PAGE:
Great that Burnaby is looking at LVT city-wide.
It's also looking at 'land-value capture', i.e. extracting, for the public good, the value of land attributable to some of its 'infill' efforts. Perhaps this will take the form of supplemental tax rates, i.e. higher ones at the centre of the development where the localized benefits are, and lower ones further away. The challenge will be to determine, as a result of its community development infrastructure spending, the increase in land value of the adjacent private properties. One would need to isolate the municipal services that are localized (e.g. transit stations, parks), as opposed to those that are general (i.e. throughout the municipality). Even if an LVT system was in place, it might not be detailed enough to differentiate at the local level where there are disproportionate benefits.
Let me offer an alternative way to get LVC, in a particular community (as opposed to city-wide), based on 'tax increment financing' (TIF). TIF is generally used to finance local infrastructure. Property taxes are frozen just before a development, such that the tax increments that would normally occur in successive years are captured and redirected to pay for a specific project (or pay down a loan for that project). My suggestion is for Burnaby to either look forward or back to estimate a set of annual tax increments associated with that particular development, then capitalize them, i.e. express them as an equivalent 'net present value.' This calculation represents the windfall (the lucky/speculative increase in property value, a.k.a. 'unearned rent'). This would also be applicable to the adjacent area. Burnaby could then use a conservative (say, 80%) estimate of this 'uplift' to land value to calculate an equivalent stream of supplementary annual taxes by the property owners.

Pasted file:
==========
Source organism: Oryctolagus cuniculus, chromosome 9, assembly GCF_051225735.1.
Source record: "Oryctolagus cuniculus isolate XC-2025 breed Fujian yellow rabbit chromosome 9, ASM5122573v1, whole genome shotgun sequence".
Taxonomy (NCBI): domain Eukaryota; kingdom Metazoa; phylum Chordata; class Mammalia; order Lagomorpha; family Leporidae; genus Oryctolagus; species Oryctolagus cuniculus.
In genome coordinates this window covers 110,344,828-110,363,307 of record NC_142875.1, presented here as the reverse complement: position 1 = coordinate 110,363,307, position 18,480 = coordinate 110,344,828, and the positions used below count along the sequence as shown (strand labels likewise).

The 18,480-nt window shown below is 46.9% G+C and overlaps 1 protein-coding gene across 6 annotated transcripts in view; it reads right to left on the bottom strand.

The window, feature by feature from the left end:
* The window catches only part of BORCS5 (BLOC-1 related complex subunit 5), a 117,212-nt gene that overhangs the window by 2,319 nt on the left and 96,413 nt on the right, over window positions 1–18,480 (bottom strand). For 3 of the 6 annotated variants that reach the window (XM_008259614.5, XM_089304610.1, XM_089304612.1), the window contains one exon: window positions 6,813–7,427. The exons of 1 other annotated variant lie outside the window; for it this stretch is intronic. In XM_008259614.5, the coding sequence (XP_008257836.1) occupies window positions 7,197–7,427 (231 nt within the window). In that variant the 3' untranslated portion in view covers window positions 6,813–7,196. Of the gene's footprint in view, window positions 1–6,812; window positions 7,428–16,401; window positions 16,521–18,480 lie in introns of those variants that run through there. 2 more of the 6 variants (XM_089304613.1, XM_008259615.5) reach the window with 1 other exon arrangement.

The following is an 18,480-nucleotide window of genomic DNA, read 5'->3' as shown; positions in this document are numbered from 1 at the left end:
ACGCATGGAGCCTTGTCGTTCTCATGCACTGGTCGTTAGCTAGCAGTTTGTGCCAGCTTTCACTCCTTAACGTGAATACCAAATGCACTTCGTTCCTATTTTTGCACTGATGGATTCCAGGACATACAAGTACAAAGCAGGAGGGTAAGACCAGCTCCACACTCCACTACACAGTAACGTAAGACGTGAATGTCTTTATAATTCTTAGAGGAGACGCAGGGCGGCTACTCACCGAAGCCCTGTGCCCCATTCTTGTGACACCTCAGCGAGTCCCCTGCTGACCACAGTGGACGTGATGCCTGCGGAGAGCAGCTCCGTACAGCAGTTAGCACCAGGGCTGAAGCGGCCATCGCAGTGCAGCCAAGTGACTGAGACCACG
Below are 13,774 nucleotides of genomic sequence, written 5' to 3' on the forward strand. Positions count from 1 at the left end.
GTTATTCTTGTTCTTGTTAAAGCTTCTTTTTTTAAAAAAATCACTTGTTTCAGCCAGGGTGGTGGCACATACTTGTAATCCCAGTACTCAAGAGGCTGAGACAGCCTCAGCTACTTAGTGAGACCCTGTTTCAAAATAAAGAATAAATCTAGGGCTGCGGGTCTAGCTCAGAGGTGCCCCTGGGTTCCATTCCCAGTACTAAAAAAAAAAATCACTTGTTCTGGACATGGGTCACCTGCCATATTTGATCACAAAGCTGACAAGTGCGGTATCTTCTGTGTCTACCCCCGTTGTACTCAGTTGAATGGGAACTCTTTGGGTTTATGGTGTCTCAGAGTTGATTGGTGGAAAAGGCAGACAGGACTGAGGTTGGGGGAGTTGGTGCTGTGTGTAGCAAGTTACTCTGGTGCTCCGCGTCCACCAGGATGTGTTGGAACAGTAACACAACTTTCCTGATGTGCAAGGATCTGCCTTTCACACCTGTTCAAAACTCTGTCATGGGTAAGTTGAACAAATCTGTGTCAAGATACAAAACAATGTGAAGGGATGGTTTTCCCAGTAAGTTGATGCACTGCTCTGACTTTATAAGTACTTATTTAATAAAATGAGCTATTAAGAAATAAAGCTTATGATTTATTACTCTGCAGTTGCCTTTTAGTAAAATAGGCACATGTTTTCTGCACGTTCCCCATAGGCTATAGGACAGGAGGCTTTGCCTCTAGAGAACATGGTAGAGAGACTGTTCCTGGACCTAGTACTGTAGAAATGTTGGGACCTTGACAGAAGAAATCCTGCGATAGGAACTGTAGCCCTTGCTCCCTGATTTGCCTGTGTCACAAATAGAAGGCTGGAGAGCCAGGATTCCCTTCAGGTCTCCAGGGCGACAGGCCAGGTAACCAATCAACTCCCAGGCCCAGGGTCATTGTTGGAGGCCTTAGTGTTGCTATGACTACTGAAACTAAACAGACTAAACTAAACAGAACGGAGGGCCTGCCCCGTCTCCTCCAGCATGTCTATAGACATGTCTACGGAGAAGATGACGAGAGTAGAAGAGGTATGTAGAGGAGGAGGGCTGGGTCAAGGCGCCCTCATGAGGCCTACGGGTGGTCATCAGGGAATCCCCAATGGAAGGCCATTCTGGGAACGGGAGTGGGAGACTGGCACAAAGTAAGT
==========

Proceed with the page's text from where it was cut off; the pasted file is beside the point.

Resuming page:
I’ll use this opportunity to provide a little more background on TIF: In Ontario, it came up in 2003 (to encourage private sector development in the Etobicoke Centre Secondary Plan Area), in 2007 (to help develop the East Bayfront area), in 2012 (to incentivize, through a 50-yr levy on properties within 800 m, private sector development along two proposed public subway lines), in 2015 (to fund portions of the proposed Smart Track rapid transit line), in 2019 (to enable Sidewalk Labs to recoup its proposed $6B investment in new transit infrastructure in the Toronto Quayside Project, by getting a cut of future property tax increases). In 2006, the Government of Ontario enabled the use of TIF. However, instead of providing regulations it opted for a case-by-case approach. No Ontario municipality has yet implemented TIF. ………….. Reasons (I reply to some of them) for not proceeding with TIF include: a) deemed unnecessary insofar as the assessed property value would increase on its own, particularly if there was re-zoning, b) it decreases the total potential new assessment growth that is added to the tax base each year, c) concerns about municipal exposure to the risk associated with debt financing of projects reliant on projected future property tax revenue (but there are market-based models too), d) the challenges of getting multiple municipalities to agree, in the case of regional transit investments, e) encroachment on the provincial education component of property tax (but legislative amendments are possible), and f) some resistance to the notion by civil servants in finance departments, due to a prevailing conservatism with banking & taxation practices (but a greater understanding could be achieved). TIF is only really useful in certain situations (S.Huston, 2020). ………….. However, TIF can revitalize communities, provide new infrastructure or services, or redirect growth to create a more sustainable city (G.C.Schwartz, 2016).